BARCELONA — The financial crisis, credit crunch and ensuing economic downturn have severely damaged the credibility of financial markets, institutions and traders. More and more people are claiming that markets are characterized by irrationality, bubbles, fads and frenzies, and that economic actors are driven by behavioral biases.
George Soros’ recent book on the credit crisis is a good example of this line of thinking. He even suggests that established financial theory is obsolete. His view, in essence, means that the current financial crisis is the final proof that markets do not process information efficiently. If this is true, we are closer to John Maynard Keynes’ view of the market as a casino than to Friedrich von Hayek’s view of it as a marvelous mechanism for processing dispersed information.
For example, the recent spike in oil prices would have been driven by an irrational frenzy in futures markets. Market operators would have miscalculated systematically, been overconfident about their information and overreacted to news. I believe, however, that there is another explanation for these phenomena, which is based on rational calculation and information processing by institutions and traders.
The problems we see in the financial markets have very much to do with lack of good information, misaligned incentives, and, in fact, rational responses to the environment. When information is scarce and unevenly distributed, prices may well depart from the reality of fundamentals.
We see this when new technologies arrive on the scene. The Internet bubble is the most recent example, but a similar phenomenon occurred with the construction of railways more than a century ago. It can be argued that the sophisticated loan packages created by banks in recent years are, likewise, a new and unknown product, so information and experience to aid pricing has been scarce and dispersed.
In such circumstances, prices may well move far from the fundamentals as assessed by a hypothetical collective wisdom that would pool all information in the market. Trading on the momentum of price movements may then become a rational activity that becomes self-fulfilling, as investors decide to “ride the bubble” while it lasts. The bubble is inflated further by the asymmetry between those who bet that prices will rise and buy, and those who forecast a fall, but stay out because to sell short is too costly.
This means that important and relatively persistent departures of prices from fundamental values are possible, and even likely, when information is dispersed — but that a correction to align them with reality will always follow. Eventually, stock prices do reflect the fundamentals of the economy. This explains why the market can look like Keynes’s casino in the short term and like Hayek’s marvel in the long term.
So how does this explain the overexposure of many institutions to subprime mortgage risk and the collapse of the interbank market? Were banks that chose to securitize sub-prime loans instead of keeping them on their balance sheets behaving irrationally? Again, informational asymmetries and misaligned incentives are at the heart of what happened.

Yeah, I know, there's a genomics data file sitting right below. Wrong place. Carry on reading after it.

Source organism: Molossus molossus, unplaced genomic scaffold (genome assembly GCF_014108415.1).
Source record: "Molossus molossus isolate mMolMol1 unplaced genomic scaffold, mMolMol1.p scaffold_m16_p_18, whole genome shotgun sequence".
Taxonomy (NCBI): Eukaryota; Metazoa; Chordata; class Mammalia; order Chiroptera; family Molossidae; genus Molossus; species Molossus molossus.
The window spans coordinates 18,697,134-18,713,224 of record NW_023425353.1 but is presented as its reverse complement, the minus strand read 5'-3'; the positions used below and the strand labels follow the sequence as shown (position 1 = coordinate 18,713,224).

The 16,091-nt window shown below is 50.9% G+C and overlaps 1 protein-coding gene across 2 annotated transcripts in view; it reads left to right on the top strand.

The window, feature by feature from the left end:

Keeping those loans on the books would have meant that a bank would have had to incur a large capital adequacy provision and monitor the loans’ performance, at a cost to itself. Securitization avoided such costs and placed the new product advantageously — with the complicity of rating agencies, which stood to profit from investors’ inexperience and lack of information. Executives collected generous bonuses, and equity holders were protected by limited liability.
A probable cause of the collapse of the interbank market is precisely informational failure. This is a well-known phenomenon; indeed the study of the market for automotive “lemons” won George Akerlof the Nobel Prize. Banks still don’t trust each other, since each wonders how many skeletons the other has in its closet. There is no irrationality here.
The debate over the irrationality of financial markets is no mere academic argument. If we believe that economic actors are irrational, then we will enact paternalistic policies aimed at controlling behavior or bailing out failed agents and institutions, which could be self-defeating and even dangerous. This may include restrictions on investments by institutions and individuals and intrusive regulation that limits, or dictates, their conduct in the market.
The calls to curb speculation in derivatives markets or short sales have this flavor. If, on the other hand, we believe that economic actors will respond rationally to incentives and information, then we can usefully reform regulatory frameworks with well-targeted measures, including restrictions on off-balance sheet vehicles, tougher disclosure requirements and controls on rating agencies’ conflicts of interests.
Xavier Vives is a professor of economics and finance at IESE Business School and author of “Information and Learning in Markets.” © 2008 Project Syndicate
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